Time Passes

“Time Passes” is an appropriate title for this section of Woolf’s novel.  The first section of the novel felt as if time were standing still.  Mr. Ramsey’s thoughts, for example, take up substantial space within the novel while progressing very little of the plot.  As he walks around thinking on how Shakespeare is irrelevant, he slows the plot down to a mere crawl.  This contrasts greatly with the form of “Time Passes” say many important things in a short amount of time.  Late in the passage, Woolf writes “So she was dead; and Mr.  Andrew killed, and Miss Prue dead too, they said, with her first baby; but everyone had lost some one these years”(77).  The twenty year time-travel is evident in this passage through its simulation of the effect of a whiplash speed of time; one only has time to see brief important things and repeat them later as a representation of the whole.  Furthermore, Miss Prue’s death in childbirth represents the inability to reproduce and continue time through human’s own ability, as if time continues while leaving humanity behind.  The irrelevance of man in the riptide of time is evident again through the observation of the cook.   Woolf writes of “The cook now, Mildred, Marian, some such name as that”(77).  The phrasing implies that the cook is a replacement whose name is not worth memorizing, possibly referencing how soon she will be gone too and thus replaced by another nameless cook.

The passage connects with World War I in its confusing and quick movements characterized fewer insights into the characters themselves.  “The Window” contained multiple passages that delved deep into the psyche of Mr. and Mrs. Ramsey, while “Time Passes” implies that the replacement cook, who will soon be replaced herself, is not worth the time taken to memorize her name. In addition, Woolf juxtaposes stillness and chaos with day and night as she says “the stillness and brightness of the day were as confusing as the chaos and tumult of the night” (76). Historians characterize World War I as an unusually uniform war.  Two trenches: one side attacks, the other attacks subsequently, and it goes on. The war dragged on for such a monotonous stalemate that any sort of stillness in the constant fighting would be alien and disorienting.  The passage as a whole uses the speed of time, which was proven to be relative in the early 1900’s, to bring out a meaning of the War’s ability to warp time.  Nature continues on, patient as usual, while humanity gets caught in its own storm, getting left behind in the night.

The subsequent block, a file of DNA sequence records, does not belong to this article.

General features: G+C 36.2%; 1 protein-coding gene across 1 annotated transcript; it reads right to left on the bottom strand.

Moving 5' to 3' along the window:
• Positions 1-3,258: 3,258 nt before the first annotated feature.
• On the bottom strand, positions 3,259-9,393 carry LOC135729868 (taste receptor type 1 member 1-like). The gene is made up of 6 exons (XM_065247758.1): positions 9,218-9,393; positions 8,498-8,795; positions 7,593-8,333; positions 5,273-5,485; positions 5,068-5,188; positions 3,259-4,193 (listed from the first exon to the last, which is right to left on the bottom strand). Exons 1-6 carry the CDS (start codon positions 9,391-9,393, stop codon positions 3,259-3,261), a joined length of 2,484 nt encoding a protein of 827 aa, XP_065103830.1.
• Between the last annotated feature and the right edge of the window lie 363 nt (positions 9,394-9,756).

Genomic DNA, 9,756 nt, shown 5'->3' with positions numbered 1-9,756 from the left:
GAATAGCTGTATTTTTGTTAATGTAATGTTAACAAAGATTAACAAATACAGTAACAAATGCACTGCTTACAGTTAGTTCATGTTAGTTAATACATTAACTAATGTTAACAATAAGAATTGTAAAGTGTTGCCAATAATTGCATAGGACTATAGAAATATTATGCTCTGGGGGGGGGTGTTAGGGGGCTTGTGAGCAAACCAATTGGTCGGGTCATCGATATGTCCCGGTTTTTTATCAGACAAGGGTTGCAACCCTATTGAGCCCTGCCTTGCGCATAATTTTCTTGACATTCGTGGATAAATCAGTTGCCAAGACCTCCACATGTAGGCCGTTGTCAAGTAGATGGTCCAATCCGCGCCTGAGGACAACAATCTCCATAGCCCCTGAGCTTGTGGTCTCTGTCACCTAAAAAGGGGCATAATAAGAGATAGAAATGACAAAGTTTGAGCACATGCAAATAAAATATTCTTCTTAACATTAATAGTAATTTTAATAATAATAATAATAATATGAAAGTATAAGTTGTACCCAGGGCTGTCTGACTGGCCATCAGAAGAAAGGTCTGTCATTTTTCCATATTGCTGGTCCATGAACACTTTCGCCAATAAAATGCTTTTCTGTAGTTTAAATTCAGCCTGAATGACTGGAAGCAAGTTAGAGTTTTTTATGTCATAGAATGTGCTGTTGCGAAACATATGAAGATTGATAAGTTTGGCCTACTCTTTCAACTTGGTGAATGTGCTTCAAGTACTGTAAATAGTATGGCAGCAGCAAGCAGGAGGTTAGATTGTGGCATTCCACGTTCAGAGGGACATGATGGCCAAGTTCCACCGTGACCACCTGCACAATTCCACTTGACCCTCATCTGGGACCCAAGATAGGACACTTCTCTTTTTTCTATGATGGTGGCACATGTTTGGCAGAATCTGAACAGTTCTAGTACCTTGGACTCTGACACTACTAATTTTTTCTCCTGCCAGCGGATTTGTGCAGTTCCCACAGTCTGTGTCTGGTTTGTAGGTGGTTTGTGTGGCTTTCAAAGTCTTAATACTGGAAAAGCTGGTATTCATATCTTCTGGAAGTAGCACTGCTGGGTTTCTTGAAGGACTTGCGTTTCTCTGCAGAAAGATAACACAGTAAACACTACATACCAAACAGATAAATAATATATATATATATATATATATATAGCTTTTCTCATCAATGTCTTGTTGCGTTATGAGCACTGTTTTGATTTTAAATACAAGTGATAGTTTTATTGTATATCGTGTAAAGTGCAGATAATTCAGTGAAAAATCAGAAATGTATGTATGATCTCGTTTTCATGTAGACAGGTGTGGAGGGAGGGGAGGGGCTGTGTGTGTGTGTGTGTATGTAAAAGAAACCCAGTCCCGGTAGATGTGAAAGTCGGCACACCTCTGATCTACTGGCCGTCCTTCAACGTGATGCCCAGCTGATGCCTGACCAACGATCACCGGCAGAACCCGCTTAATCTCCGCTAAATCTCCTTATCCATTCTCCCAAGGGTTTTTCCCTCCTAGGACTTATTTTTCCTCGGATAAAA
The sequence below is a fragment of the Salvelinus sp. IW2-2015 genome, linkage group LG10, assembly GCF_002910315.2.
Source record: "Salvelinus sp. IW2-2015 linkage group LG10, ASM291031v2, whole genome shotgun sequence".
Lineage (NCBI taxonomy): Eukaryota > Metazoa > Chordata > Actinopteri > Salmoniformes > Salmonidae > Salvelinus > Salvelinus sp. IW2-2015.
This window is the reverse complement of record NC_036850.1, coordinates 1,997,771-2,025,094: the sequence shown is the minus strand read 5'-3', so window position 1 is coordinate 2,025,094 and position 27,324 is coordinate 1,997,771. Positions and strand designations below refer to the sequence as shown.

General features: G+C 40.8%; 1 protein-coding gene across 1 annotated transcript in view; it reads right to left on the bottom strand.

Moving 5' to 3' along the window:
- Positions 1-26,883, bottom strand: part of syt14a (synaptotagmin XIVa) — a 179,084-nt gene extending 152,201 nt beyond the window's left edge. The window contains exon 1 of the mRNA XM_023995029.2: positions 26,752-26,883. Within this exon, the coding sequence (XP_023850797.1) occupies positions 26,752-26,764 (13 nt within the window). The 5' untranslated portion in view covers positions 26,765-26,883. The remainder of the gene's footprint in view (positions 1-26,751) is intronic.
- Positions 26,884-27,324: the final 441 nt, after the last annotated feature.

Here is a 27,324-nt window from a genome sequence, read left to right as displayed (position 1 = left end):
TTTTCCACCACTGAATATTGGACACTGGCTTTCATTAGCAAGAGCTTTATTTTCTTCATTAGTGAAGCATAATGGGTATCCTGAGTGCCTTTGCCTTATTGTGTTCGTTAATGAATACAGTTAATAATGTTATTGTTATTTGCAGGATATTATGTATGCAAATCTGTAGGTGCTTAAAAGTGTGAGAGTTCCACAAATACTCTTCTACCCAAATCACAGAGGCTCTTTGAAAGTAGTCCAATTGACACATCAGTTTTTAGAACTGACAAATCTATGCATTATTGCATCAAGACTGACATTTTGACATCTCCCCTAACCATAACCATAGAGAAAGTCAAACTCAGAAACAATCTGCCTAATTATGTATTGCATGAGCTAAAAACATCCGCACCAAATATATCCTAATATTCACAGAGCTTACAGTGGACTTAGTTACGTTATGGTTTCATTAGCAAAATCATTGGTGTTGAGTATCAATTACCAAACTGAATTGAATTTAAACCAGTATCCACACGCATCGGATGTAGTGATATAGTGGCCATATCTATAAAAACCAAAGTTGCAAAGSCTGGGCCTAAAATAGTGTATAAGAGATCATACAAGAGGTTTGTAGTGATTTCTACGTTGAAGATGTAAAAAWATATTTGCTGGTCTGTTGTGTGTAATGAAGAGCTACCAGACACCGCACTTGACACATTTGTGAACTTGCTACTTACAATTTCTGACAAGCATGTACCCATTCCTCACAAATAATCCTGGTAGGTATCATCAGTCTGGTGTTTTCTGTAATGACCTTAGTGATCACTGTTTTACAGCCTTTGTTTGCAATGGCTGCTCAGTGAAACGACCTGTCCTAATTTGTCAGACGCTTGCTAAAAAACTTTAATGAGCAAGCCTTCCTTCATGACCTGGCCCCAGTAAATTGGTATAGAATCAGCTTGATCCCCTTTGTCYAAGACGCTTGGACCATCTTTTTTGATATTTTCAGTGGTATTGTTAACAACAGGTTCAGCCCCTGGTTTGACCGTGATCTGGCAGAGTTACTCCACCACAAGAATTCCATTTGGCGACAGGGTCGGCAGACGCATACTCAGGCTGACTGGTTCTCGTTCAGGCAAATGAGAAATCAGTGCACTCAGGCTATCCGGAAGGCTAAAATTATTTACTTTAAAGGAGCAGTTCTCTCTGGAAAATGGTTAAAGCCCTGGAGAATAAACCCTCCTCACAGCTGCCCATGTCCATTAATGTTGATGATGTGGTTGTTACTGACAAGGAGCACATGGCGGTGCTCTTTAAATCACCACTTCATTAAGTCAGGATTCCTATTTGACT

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One thought on “Time Passes

  1. In accordance with what you have said, I think this passage largely has to do with the nihilistic feelings post-war. The feeling of insignificance in relation with eternity, “time,” or the “void” is something I find reflected throughout this passage specifically on page 127 where Woolfe wrote, “Night, however, succeeds to night. The winter holds a pack of them in store… They lengthen; they darken.” This specific paragraph expresses the passage of time, but at the same time the notion that time is not really moving forward, such as you said above referring to the relativity of time. What this paragraph appears to show in the lack of significance any moment of time truly has. Time will drag on meaninglessly and one moment is not really any different from the rest.

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